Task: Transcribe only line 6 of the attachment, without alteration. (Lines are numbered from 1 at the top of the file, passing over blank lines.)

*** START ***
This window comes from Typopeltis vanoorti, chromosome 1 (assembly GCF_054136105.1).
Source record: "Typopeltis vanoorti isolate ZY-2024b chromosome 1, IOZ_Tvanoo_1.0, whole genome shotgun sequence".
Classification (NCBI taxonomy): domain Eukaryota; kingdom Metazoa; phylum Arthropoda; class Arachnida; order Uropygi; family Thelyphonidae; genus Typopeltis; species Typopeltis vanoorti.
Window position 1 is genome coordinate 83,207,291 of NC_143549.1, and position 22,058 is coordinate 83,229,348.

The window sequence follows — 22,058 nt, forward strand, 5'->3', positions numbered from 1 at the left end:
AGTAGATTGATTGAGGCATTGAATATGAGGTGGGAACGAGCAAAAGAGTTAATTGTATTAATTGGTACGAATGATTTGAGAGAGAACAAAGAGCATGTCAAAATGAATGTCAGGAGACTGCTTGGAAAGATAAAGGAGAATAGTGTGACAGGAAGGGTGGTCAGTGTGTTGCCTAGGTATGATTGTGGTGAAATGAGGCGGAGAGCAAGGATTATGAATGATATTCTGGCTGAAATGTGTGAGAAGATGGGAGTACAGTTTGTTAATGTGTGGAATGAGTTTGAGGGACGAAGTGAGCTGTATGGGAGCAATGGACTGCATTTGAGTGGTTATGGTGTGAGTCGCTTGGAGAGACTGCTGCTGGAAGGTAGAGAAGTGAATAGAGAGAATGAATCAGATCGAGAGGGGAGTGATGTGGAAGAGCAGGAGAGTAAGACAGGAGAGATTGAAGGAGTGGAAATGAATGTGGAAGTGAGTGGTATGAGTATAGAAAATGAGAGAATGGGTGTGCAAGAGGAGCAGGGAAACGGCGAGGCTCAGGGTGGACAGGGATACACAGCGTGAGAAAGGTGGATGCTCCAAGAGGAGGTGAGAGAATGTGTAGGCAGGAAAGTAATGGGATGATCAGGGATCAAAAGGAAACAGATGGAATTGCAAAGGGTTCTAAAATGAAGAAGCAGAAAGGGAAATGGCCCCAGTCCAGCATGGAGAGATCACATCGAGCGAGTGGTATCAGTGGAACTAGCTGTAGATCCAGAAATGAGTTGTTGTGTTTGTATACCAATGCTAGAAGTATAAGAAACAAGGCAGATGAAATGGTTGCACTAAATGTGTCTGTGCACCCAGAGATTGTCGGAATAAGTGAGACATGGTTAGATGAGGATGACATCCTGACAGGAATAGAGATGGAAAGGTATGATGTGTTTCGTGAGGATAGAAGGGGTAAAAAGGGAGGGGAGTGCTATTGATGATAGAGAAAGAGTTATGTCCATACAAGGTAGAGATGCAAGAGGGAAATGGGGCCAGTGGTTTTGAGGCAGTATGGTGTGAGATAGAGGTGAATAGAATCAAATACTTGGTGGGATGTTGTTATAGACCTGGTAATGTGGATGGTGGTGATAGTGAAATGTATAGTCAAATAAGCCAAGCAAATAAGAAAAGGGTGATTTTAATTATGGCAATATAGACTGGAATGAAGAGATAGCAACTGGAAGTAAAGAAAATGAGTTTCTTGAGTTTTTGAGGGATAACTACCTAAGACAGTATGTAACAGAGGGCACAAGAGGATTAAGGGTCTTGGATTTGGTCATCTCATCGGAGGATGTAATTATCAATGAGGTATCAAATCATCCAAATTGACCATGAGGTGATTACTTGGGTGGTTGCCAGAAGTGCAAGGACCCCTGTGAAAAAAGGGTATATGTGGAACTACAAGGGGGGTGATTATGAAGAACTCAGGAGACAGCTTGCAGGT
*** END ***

AGTAGATTGATTGAGGCATTGAATATGAGGTGGGAACGAGCAAAAGAGTTAATTGTATTAATTGGTACGAATGATTTGAGAGAGAACAAAGAGCATGTCAAAATGAATGTCAGGAGACTGCTTGGAAAGATAAAGGAGAATAGTGTGACAGGAAGGGTGGTCAGTGTGTTGCCTAGGTATGATTGTGGTGAAATGAGGCGGAGAGCAAGGATTATGAATGATATTCTGGCTGAAATGTGTGAGAAGATGGGAGTACAGTTTGTTAATGTGTGGAATGAGTTTGAGGGACGAAGTGAGCTGTATGGGAGCAATGGACTGCATTTGAGTGGTTATGGTGTGAGTCGCTTGGAGAGACTGCTGCTGGAAGGTAGAGAAGTGAATAGAGAGAATGAATCAGATCGAGAGGGGAGTGATGTGGAAGAGCAGGAGAGTAAGACAGGAGAGATTGAAGGAGTGGAAATGAATGTGGAAGTGAGTGGTATGAGTATAGAAAATGAGAGAATGGGTGTGCAAGAGGAGCAGGGAAACGGCGAGGCTCAGGGTGGACAGGGATACACAGCGTGAGAAAGGTGGATGCTCCAAGAGGAGGTGAGAGAATGTGTAGGCAGGAAAGTAATGGGATGATCAGGGATCAAAAGGAAACAGATGGAATTGCAAAGGGTTCTAAAATGAAGAAGCAGAAAGGGAAATGGCCCCAGTCCAGCATGGAGAGATCACATCGAGCGAGTGGTATCAGTGGAACTAGCTGTAGATCCAGAAATGAGTTGTTGTGTTTGTATACCAATGCTAGAAGTATAAGAAACAAGGCAGATGAAATGGTTGCACTAAATGTGTCTGTGCACCCAGAGATTGTCGGAATAAGTGAGACATGGTTAGATGAGGATGACATCCTGACAGGAATAGAGATGGAAAGGTATGATGTGTTTCGTGAGGATAGAAGGGGTAAAAAGGGAGGGGAGTGCTATTGATGATAGAGAAAGAGTTATGTCCATACAAGGTAGAGATGCAAGAGGGAAATGGGGCCAGTGGTTTTGAGGCAGTATGGTGTGAGATAGAGGTGAATAGAATCAAATACTTGGTGGGATGTTGTTATAGACCTGGTAATGTGGATGGTGGTGATAGTGAAATGTATAGTCAAATAAGCCAAGCAAATAAGAAAAGGGTGATTTTAATTATGGCAATATAGACTGGAATGAAGAGATAGCAACTGGAAGTAAAGAAAATGAGTTTCTTGAGTTTTTGAGGGATAACTACCTAAGACAGTATGTAACAGAGGGCACAAGAGGATTAAGGGTCTTGGATTTGGTCATCTCATCGGAGGATGTAATTATCAATGAGGTATCAAATCATCCAAATTGACCATGAGGTGATTACTTGGGTGGTTGCCAGAAGTGCAAGGACCCCTGTGAAAAAAGGGTATATGTGGAACTACAAGGGGGGTGATTATGAAGAACTCAGGAGACAGCTTGCAGGT